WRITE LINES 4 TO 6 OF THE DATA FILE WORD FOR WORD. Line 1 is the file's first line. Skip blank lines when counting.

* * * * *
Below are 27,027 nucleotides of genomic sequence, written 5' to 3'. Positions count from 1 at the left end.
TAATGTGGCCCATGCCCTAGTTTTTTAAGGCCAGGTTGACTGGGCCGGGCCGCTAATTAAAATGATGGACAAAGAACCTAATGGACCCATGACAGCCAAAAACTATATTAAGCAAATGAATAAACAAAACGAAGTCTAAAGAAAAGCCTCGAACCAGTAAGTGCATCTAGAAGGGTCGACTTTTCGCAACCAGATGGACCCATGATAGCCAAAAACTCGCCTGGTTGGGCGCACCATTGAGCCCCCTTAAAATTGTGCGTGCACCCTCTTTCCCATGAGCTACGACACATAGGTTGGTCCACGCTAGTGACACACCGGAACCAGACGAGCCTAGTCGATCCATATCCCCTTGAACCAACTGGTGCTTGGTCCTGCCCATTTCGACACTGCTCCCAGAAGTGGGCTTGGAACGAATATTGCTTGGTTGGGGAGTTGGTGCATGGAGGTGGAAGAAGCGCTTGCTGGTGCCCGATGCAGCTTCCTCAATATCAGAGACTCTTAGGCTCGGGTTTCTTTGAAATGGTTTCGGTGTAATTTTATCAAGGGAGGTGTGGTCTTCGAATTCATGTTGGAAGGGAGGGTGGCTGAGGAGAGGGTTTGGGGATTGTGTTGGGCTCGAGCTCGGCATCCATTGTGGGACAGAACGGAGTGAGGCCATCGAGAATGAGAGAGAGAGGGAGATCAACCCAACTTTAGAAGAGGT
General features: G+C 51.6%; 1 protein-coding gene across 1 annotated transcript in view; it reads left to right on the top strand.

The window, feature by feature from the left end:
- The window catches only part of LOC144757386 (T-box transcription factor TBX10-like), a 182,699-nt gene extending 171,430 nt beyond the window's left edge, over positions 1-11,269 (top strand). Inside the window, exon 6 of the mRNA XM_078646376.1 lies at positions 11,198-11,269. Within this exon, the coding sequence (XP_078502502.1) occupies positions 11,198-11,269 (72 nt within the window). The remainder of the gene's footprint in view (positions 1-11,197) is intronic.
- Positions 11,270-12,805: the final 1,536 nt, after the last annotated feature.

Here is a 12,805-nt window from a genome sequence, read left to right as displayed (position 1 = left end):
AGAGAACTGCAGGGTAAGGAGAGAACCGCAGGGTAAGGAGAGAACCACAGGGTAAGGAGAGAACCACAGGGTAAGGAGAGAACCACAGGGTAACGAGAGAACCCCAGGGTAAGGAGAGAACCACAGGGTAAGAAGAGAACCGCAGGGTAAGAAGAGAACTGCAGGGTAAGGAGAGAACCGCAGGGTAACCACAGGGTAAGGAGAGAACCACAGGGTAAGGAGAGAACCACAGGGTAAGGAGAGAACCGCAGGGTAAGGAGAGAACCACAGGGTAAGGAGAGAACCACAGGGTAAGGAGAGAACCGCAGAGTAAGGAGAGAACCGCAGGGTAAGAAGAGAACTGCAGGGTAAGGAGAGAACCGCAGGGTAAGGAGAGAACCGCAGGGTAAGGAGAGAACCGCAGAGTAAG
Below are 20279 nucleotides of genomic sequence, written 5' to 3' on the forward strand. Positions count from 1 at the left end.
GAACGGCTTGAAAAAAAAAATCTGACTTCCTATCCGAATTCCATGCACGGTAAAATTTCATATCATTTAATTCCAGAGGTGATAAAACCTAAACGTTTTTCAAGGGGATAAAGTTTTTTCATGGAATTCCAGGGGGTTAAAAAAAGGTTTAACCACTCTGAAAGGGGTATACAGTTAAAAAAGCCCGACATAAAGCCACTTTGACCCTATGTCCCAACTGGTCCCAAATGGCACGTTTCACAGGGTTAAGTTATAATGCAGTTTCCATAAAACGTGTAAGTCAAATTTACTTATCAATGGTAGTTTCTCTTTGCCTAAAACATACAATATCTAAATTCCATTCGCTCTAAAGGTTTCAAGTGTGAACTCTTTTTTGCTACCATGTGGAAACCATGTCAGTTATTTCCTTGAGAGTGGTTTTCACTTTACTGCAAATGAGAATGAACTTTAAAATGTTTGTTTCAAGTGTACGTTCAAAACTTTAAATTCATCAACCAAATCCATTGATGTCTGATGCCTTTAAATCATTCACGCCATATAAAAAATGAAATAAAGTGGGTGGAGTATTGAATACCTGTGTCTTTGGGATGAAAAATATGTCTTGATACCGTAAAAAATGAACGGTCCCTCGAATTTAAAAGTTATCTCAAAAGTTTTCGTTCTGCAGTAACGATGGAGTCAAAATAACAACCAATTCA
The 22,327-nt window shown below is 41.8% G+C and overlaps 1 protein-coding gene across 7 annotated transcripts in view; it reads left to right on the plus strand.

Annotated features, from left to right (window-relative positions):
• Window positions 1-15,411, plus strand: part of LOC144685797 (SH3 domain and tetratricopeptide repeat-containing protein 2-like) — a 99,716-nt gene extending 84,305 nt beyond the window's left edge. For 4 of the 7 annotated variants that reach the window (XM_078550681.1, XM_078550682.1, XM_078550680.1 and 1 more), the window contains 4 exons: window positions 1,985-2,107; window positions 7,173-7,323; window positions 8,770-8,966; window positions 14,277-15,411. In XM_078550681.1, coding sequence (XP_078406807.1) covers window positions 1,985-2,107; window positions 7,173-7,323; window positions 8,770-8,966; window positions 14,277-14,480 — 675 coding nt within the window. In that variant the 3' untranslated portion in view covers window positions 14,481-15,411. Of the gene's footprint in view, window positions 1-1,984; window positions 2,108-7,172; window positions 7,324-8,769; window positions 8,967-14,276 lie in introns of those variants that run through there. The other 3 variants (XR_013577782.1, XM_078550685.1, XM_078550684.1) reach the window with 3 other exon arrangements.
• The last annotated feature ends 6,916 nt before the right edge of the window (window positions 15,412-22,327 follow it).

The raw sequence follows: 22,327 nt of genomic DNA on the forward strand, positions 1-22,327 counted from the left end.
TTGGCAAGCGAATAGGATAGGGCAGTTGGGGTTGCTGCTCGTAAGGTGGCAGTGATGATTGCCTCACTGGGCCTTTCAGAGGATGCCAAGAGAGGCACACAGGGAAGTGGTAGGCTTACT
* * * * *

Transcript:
The window, feature by feature from the left end:
- The window catches only part of LOC144757386 (T-box transcription factor TBX10-like), a 182,699-nt gene extending 171,430 nt beyond the window's left edge, over positions 1-11,269 (top strand). Inside the window, exon 6 of the mRNA XM_078646376.1 lies at positions 11,198-11,269. Within this exon, the coding sequence (XP_078502502.1) occupies positions 11,198-11,269 (72 nt within the window). The remainder of the gene's footprint in view (positions 1-11,197) is intronic.
- Positions 11,270-12,805: the final 1,536 nt, after the last annotated feature.